Guys are funny: we lust for beautiful, fast cars with which we hope to impress the neighbors, the guys, and the other sex. But memories are not made of pistonheads’ wet dreams. Looking back, the memorable machines I had were more mutt than thoroughbred: the go-anywhere, never-let-you-down, unpretty, everyday companion. Like the pickup trucks you Americans love, or the iconic 2CV, Renault R4, and VW Beetles we Europeans have in our collective memories. The Fiat Panda has always been on my short list of potential cars-as-buddies: cheap, reliable, fun to drive, unpretentious. So, I was curious: is the 4×4 version of the Panda a faithful mutt, or just another automotive dog?
The Panda looks like no other small car, because it aims to resemble a microscopic SUV (from the time when SUVs were something to emulate). It sure isn’t beautiful, but can it be called ugly? When functional things are what they pretend to be, I’d say ugly is only when the proportions are wrong, the materials are crassly cheap, or when embellishments are grotesque. So, ugly it’s not.
The 4×4 Panda has added ground clearance totaling about 11 inches; you sit high (in my case, eyes at 4ft4“). The dashboard has a pleasant, non-generic shape, the stick shift is located conveniently high, and everything looks well-made. Plastics are almost all hard, as they should be in an off-road vehicle. Headroom is gigantic; the front is a snug but airy place. Legroom in the back is OK for two slim adults, considering that this a tiny (140 inch) car.
My tester was equipped with a modern 70 hp 1.3L 16v diesel. Normally I don’t think diesels belong in a small car. Oil burners are too heavy, too loud and not really economical. But for terrain use, torque trumps all. So I was willing to reconsider. And it’s not bad. Clattery from a cold start but unloud later. The common-rail Multijet provides linear acceleration from 1,000 to 4,700 RPM and strong thrust for the all-important 45-70 mph highway spurt. Don’t ask about 0-60 please. Just trust me: you seldom feel underpowered when 70 diesel horses have only 1060KGs (1.2 US tons) to schlep. My average of 39 mpg is nothing to throw your shoes at, either.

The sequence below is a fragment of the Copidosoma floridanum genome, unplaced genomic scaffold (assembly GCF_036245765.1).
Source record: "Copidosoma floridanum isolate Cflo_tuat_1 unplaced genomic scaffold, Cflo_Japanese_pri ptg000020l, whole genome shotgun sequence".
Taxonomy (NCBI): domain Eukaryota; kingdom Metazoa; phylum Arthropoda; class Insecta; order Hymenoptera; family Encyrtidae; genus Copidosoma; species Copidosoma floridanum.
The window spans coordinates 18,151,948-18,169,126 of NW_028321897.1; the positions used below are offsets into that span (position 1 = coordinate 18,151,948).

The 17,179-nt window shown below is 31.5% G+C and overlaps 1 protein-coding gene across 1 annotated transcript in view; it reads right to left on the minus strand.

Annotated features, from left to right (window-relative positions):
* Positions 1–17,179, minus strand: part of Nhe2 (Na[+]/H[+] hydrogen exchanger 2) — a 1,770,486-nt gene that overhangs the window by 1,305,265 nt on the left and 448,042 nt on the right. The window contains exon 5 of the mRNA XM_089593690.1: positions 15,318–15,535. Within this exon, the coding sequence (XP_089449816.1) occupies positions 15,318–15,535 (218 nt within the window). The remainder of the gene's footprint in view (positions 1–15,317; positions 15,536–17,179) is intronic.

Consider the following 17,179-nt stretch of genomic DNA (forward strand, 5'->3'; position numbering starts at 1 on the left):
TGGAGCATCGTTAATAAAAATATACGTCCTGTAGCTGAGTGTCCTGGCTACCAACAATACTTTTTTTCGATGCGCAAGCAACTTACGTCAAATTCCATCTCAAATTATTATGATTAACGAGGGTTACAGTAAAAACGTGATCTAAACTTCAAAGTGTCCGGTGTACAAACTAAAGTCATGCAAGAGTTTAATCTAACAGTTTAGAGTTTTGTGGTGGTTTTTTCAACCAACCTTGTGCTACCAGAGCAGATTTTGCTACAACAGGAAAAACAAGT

Any vehicle that kicks me in the butt is not going to be my friend (I want a mule, not a goat!). Happily, the Panda’s ride is on the OK side of OK. It feels notchy from standstill, but, generally, the Panda is a surprisingly refined, reassuring package. Let me ask you this: what do you feel when you take a car on a spirited blast over cobblestone roads and through rocky potholes?
Does your vehicle feel fragile and uneasy or does it just shrug it off? Offroad, the Panda competes with the Range Rover. Onroad, it sports a fun and reassuring ability to take speed humps and lousy roads unperturbed. Torque steer is a non-factor, steering is lightweight and precise, and visibility is outstanding. Presto: the (for me) ideal urban car is a micro-SUV.
So there we are. The Fiat Panda 4×4 is great in the country and it’s better in town. It’s no good for high-speed, long-distance driving (too slow, too bouncy), so it’s not for me. But if I lived in one of my favorite places -– say, Zurich or Nice, or another beautiful city near the mountains – this could be one of my favorite cars.